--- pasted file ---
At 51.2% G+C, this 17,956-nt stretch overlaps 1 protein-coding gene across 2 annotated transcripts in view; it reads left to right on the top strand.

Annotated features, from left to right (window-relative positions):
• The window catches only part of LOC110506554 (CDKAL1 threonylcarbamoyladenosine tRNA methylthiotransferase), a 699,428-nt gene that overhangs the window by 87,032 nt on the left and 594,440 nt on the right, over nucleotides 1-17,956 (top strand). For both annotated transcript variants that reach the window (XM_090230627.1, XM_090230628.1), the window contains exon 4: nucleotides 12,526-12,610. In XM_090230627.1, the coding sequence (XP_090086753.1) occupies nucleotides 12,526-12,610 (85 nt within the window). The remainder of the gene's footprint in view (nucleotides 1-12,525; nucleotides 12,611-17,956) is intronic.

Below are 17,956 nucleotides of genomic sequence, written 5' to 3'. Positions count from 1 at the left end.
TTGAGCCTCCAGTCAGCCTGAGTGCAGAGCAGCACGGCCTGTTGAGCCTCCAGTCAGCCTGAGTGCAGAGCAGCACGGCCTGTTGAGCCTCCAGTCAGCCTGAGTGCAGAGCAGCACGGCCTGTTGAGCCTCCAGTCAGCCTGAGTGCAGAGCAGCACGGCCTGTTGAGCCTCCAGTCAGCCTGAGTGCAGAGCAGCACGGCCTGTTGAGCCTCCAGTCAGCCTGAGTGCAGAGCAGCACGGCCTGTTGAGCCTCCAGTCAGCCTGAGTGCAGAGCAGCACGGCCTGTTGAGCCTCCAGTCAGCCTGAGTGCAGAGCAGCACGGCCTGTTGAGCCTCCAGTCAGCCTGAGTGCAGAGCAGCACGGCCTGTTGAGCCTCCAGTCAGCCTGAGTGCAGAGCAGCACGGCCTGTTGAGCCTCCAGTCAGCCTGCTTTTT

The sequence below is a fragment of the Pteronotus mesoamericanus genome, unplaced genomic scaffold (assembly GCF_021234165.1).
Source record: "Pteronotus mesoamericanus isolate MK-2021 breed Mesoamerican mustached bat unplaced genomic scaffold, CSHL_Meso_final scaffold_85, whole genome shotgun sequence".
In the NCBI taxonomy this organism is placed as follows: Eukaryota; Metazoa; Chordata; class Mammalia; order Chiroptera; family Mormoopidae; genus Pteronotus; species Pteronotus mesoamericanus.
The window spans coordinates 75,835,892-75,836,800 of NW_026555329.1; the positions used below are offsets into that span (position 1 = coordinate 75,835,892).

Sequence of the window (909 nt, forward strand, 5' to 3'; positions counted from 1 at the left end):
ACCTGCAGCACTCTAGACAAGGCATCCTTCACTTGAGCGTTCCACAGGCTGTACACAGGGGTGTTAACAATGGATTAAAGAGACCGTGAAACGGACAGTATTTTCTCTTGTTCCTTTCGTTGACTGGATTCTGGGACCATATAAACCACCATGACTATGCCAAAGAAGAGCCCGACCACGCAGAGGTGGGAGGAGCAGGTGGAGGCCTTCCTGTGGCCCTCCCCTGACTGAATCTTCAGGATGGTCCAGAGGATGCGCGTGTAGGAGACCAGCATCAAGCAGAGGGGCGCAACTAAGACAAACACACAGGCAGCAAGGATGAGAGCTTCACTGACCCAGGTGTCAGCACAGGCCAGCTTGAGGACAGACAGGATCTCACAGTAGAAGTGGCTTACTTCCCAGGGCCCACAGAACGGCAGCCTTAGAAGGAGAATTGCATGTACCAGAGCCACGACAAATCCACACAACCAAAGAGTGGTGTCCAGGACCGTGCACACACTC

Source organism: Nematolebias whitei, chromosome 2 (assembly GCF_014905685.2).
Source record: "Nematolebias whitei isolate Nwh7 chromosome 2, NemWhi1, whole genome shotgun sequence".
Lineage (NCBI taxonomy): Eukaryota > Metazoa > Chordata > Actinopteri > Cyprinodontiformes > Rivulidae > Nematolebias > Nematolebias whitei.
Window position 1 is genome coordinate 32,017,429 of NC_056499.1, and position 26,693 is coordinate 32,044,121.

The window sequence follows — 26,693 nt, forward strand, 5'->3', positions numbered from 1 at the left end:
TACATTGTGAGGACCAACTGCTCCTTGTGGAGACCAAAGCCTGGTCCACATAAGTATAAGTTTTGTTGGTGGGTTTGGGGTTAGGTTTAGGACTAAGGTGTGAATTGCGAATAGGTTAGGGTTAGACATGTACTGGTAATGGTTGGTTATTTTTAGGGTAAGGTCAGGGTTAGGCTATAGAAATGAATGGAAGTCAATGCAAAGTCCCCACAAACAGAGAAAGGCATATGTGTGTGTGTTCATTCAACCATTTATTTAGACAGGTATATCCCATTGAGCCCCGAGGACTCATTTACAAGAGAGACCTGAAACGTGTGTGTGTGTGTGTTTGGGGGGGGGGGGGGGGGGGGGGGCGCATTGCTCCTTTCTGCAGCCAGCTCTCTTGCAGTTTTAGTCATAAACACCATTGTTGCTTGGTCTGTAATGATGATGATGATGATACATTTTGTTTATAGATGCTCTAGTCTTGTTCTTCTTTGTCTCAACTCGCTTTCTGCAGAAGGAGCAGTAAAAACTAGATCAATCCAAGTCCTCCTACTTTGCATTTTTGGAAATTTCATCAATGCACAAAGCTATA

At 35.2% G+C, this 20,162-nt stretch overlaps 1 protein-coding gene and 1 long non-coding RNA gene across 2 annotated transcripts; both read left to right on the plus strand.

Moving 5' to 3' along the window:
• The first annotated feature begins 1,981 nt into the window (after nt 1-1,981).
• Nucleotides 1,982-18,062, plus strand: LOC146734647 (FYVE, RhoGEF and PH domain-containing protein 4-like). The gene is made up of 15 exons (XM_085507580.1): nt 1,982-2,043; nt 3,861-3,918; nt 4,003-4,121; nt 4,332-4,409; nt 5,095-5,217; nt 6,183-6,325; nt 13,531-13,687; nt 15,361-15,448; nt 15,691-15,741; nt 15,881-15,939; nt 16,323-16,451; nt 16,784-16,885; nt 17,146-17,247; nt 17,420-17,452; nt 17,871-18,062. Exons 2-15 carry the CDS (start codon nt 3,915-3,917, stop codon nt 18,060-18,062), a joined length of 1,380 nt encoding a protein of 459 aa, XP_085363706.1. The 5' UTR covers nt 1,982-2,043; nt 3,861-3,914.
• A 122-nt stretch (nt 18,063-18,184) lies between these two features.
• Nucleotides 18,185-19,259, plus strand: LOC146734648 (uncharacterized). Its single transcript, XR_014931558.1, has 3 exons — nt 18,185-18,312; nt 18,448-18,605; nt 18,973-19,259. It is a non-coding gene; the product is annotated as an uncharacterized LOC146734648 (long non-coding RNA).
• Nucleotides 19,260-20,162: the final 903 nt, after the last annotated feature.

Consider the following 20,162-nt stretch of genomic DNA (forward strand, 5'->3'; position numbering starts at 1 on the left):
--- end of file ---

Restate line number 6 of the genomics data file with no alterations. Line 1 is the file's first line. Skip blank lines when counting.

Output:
The sequence below is a fragment of the Pteronotus mesoamericanus genome, unplaced genomic scaffold (assembly GCF_021234165.1).